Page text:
"Open any newspaper or news website, and the chances are that you will find a report on someone’s right to personal privacy being infringed, or yet another intrusion through an organisation’s security systems with credit card or other financial information being stolen. With the rise of free flow of information over the internet, the popularity of social media, increasing ID theft and other intrusions...governments worldwide have become increasingly concerned with the purposes for which organisations collect personal information, why they keep it, and how they protect it. The position in SA is no different, and consumers in SA should be welcoming the impending Protection of Personal Information Bill.”
I am quoting from the findings of a study undertaken by Pricewaterhouse Coopers of the Bill we bring to the House today. The Bill has been a long time in the making. This House requested the Law Reform Commission at the conclusion of the writing of the PAIA in 2000 to undertake work on privacy. Their work was long since done but many factors have delayed the completion of this Bill. We were fortunate in having the advice of two people who have travelled the entire road from the Law Commission Report through to our tenth and final version of this Bill, that is Ms Ananda Louw and Mr Mark Heyink, and the Bill has greatly benefited from the expertise and drafting skill of Mr Henk du Preez. We believe we have produced a law that will serve South Africans well. I quote Pricewaterhouse Coopers again:
“Although there are some disadvantages in lagging behind other countries in adopting privacy legislation, one major advantage is that the SA legislators have been able to draw on the models developed and experience acquired in other countries, selecting the best of the best for our privacy legislation. The challenge for organisations, however, is that complying with the requirements of the PPI is going to have a significant impact on the way they do business”.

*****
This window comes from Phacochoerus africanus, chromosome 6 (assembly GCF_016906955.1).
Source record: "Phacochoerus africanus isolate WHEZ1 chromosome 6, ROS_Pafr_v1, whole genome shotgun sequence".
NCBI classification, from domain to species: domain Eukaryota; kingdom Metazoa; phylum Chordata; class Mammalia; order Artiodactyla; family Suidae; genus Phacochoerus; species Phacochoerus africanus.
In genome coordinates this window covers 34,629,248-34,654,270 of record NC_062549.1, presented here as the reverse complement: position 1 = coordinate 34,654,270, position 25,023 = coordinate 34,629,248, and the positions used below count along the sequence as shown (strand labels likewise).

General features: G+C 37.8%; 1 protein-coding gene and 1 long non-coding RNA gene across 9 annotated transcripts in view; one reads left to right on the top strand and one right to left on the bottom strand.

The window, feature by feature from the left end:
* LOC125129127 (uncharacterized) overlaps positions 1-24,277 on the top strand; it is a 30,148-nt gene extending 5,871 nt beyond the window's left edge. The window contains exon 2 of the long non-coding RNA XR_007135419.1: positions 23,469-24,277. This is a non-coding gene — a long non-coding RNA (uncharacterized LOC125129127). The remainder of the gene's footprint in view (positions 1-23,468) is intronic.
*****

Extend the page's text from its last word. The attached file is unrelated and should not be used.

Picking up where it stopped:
I am afraid that a significant impact is what is called for, on businesses both big and small. Our e-mail addresses, cellphone numbers, transactional history and financial details are constantly offered for sale. One seller of lists told prospective buyers: “remember you own the data once purchased, so you can even resell it to get your money back once you have used it”. That is why we constantly receive unsolicited calls and electronic messages which someone, somewhere has matched to a profile which should only be created on the basis of information given with your knowledge and consent.
This Bill will be welcomed by everyone who is drowning in the daily tide of spam that washes into our inboxes. We have finally done what internet service providers and e-commerce entities encouraged us to do even in 2002, when the Electronic Communication and Transaction Act was written: we have moved away from the opt-out position under which you have to refuse a direct marketing offer, or suffer the incoming spam, to an opt-in regime. That means that unless you are already a customer of an enterprise, you specifically have to say yes before a direct marketer can send you its offers. That marketer can approach you only once, and has to identify itself with contact details.